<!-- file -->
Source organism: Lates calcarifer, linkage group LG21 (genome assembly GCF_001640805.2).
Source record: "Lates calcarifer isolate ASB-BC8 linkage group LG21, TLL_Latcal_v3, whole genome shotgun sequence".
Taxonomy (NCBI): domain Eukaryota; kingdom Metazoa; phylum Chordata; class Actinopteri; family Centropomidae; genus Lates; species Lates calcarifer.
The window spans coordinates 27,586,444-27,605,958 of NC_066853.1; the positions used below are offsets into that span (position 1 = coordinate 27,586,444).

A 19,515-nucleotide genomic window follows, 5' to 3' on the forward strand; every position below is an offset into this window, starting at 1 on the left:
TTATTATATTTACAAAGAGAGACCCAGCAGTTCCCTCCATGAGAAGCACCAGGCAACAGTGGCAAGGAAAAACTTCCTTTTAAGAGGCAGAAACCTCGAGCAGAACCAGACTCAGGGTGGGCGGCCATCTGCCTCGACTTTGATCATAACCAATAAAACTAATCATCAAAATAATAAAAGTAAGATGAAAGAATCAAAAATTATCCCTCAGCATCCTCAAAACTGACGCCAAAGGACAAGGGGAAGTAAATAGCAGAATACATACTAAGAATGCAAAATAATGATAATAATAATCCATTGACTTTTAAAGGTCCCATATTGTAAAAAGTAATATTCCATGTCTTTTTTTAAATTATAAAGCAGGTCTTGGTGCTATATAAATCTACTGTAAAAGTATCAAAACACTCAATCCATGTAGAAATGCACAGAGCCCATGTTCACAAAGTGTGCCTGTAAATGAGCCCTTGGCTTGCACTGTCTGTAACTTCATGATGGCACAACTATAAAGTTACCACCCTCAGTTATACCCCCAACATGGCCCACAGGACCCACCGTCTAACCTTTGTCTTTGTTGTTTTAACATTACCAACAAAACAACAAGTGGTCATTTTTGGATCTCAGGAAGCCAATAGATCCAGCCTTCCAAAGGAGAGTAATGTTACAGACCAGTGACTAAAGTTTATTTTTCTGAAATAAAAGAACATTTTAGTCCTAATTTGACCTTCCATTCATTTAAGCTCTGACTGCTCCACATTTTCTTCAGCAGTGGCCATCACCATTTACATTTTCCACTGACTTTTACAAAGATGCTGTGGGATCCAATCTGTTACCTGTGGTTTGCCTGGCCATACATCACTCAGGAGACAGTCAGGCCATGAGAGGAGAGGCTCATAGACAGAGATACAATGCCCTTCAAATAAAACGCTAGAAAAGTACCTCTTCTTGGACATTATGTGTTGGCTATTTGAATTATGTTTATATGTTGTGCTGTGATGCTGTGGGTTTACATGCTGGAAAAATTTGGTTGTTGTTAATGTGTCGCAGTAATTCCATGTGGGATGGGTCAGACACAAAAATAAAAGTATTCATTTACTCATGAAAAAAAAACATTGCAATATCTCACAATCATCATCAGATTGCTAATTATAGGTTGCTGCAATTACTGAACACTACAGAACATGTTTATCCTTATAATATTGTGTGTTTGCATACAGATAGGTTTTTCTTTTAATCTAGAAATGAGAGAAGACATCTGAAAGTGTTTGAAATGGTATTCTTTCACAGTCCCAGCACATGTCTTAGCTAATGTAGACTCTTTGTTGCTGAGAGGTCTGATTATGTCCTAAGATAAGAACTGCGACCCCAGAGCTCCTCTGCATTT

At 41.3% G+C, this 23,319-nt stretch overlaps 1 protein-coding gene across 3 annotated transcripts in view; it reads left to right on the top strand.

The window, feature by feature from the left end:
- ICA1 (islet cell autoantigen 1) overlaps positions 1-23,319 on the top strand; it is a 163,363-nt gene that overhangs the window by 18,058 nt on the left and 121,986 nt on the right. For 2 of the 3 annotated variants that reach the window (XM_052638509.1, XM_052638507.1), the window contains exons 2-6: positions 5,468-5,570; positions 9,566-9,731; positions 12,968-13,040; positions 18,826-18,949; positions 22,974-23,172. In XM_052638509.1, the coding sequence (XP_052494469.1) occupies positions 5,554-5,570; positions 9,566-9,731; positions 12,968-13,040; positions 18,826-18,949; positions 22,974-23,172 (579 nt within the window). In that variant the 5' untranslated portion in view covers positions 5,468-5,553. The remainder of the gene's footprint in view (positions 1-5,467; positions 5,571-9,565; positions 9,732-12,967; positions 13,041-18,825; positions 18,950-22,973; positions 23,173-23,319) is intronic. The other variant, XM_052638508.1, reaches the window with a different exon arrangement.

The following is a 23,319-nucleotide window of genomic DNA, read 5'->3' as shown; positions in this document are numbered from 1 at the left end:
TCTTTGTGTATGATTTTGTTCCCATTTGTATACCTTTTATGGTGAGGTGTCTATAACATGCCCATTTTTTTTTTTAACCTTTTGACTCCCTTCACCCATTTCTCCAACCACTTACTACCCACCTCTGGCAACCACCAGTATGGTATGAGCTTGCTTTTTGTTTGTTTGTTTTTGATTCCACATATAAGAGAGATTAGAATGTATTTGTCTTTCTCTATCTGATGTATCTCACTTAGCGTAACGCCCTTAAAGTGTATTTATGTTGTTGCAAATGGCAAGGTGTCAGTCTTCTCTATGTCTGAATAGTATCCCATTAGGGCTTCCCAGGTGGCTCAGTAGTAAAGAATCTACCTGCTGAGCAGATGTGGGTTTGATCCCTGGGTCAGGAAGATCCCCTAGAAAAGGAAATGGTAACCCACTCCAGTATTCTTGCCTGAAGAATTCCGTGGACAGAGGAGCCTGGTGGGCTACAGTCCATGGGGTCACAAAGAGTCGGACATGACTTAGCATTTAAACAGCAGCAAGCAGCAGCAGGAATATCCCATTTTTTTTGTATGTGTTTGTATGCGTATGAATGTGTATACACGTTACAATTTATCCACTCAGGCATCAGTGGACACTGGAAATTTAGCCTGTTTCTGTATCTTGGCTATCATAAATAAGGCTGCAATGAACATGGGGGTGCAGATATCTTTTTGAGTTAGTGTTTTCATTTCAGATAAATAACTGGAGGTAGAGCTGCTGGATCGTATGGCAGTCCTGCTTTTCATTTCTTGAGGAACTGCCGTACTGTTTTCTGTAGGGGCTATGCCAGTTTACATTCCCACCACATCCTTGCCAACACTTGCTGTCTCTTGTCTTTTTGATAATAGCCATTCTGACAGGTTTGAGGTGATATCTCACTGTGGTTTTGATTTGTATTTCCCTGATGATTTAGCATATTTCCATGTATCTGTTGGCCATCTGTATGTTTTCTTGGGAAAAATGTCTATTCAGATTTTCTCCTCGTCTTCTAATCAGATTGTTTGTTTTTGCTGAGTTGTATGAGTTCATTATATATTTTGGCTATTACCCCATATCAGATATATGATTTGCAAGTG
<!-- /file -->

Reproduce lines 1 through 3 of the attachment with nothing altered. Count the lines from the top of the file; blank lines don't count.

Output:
Source organism: Lates calcarifer, linkage group LG21 (genome assembly GCF_001640805.2).
Source record: "Lates calcarifer isolate ASB-BC8 linkage group LG21, TLL_Latcal_v3, whole genome shotgun sequence".
Taxonomy (NCBI): domain Eukaryota; kingdom Metazoa; phylum Chordata; class Actinopteri; family Centropomidae; genus Lates; species Lates calcarifer.